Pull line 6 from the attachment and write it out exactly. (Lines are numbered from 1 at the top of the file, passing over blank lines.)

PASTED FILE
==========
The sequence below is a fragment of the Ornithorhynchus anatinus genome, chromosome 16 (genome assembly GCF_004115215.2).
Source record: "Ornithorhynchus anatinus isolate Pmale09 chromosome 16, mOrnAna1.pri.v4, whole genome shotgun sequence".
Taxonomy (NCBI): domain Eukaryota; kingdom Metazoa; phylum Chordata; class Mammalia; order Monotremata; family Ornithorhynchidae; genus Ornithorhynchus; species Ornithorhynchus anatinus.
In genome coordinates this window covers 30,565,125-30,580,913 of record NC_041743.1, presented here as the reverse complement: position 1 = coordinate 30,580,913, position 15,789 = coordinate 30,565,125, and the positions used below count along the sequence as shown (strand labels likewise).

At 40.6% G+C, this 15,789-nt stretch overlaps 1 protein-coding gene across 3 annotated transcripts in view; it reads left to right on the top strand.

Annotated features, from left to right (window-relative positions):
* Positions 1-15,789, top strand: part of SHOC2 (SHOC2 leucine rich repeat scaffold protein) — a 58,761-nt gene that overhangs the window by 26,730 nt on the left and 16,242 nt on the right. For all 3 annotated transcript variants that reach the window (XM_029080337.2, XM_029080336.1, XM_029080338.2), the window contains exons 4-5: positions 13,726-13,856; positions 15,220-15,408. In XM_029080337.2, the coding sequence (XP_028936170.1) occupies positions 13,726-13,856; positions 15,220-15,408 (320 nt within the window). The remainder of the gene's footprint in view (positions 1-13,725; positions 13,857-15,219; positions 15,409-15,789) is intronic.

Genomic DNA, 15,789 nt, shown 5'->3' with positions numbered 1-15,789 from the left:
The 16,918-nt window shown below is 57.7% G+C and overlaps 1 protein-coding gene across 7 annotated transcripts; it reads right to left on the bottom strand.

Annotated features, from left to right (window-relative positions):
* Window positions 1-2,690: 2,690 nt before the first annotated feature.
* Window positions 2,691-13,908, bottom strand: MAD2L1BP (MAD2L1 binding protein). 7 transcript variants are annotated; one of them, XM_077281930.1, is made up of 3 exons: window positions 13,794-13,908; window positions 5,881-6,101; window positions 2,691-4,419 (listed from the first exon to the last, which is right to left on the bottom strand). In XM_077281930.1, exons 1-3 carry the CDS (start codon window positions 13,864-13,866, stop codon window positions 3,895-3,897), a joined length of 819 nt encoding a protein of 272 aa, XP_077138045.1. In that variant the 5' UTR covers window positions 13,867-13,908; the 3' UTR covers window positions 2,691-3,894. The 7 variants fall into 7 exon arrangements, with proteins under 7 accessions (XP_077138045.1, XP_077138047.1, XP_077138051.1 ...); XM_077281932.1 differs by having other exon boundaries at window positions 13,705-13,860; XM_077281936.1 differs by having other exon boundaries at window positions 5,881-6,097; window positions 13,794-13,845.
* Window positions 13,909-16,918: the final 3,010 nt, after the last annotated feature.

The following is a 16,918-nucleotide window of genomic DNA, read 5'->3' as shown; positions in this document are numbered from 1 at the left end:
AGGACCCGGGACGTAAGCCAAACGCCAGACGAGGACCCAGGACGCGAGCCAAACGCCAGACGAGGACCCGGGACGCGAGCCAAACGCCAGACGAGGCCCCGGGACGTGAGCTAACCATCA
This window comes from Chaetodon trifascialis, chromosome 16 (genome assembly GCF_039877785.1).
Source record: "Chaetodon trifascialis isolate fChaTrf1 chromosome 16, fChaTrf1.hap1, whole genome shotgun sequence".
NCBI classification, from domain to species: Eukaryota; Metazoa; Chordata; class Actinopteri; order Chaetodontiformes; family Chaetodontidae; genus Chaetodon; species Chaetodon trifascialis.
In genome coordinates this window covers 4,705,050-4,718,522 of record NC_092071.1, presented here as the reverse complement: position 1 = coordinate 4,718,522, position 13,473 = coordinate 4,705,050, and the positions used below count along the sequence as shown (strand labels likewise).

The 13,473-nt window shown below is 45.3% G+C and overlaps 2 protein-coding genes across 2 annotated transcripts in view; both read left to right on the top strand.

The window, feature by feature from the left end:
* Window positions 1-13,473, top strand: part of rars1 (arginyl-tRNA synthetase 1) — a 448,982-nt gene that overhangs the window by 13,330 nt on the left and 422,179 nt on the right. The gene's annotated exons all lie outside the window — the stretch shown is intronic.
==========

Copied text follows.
Annotated features, from left to right (window-relative positions):